There are all sorts of opinions about which apples make the best baking apples, and McIntosh usually don’t make that list. They are soft and cook down to basically mush, which makes them excellent for sauce, but not for something where you want the apples to remain looking like apples. That being said, McIntosh are my favorite, and I really love them in this pie; I kind of like the uniform mash of apples. So what I’m saying is, you can choose whichever kind of apple suits your fancy.
I know you’re probably not looking for another apple pie recipe, but give this one a try sometime and let me know what you think.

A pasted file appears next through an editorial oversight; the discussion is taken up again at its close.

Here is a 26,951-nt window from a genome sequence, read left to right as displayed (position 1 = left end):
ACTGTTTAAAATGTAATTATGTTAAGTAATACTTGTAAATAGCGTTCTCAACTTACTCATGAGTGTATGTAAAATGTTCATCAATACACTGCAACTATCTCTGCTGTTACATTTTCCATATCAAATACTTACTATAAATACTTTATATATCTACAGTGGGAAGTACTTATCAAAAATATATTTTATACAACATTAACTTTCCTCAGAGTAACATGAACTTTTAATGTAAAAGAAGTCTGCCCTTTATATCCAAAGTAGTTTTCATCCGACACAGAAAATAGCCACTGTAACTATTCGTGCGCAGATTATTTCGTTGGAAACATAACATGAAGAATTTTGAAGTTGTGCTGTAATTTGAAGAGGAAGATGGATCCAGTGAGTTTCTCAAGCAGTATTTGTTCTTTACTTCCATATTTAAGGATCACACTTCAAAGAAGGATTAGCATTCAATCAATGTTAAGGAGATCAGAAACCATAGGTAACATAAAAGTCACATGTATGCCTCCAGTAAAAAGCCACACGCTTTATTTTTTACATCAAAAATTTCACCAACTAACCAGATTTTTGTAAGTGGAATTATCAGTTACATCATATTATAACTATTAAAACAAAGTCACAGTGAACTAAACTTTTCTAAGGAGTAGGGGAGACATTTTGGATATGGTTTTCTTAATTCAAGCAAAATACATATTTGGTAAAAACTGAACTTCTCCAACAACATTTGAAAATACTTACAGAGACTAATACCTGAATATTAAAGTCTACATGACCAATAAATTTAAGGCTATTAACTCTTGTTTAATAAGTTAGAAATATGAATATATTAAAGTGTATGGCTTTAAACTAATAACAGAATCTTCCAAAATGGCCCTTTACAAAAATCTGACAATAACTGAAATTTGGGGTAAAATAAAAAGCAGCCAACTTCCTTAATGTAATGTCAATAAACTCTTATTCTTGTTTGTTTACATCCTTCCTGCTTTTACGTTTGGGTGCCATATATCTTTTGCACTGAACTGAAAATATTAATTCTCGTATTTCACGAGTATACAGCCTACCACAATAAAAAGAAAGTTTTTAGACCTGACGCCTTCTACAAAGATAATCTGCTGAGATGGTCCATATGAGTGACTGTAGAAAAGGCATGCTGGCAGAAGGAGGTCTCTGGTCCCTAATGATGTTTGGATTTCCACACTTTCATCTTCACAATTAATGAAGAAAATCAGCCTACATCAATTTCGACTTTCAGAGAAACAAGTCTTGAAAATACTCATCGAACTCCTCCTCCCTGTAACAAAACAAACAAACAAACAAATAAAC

Cookie Sheet Apple Pie
Mix the flour, sugar, and salt together. Cut in the shortening. Place the egg yolk in a measuring cup, beat slightly, then add enough milk to bring it to 2/3 cup. Add to flour mixture and stir with a fork to make dough workable. Divide dough on half and roll it out to fit your cookie sheet. I like to get it started on the counter, and then finish tolling it out on the sheet itself. Sprinkle with a couple handfuls of corn flakes or saltine crackers.
In a large bowl toss the apples with the sugar, cinnamon, and nutmeg. Place the apples evenly on the bottom crust. Roll out the remaining dough to fit the cookie sheet, and place on top of the apples. Crimp the edges, and add crust vents in the top. Beat the egg white and brush over the top.
Bake at 400 F for 1 hour, or until golden. When cooled, drizzle with a powder sugar glaze. (Powder sugar, a bit of lemon juice or vanilla extract, and enough milk to get it to the consistency you want).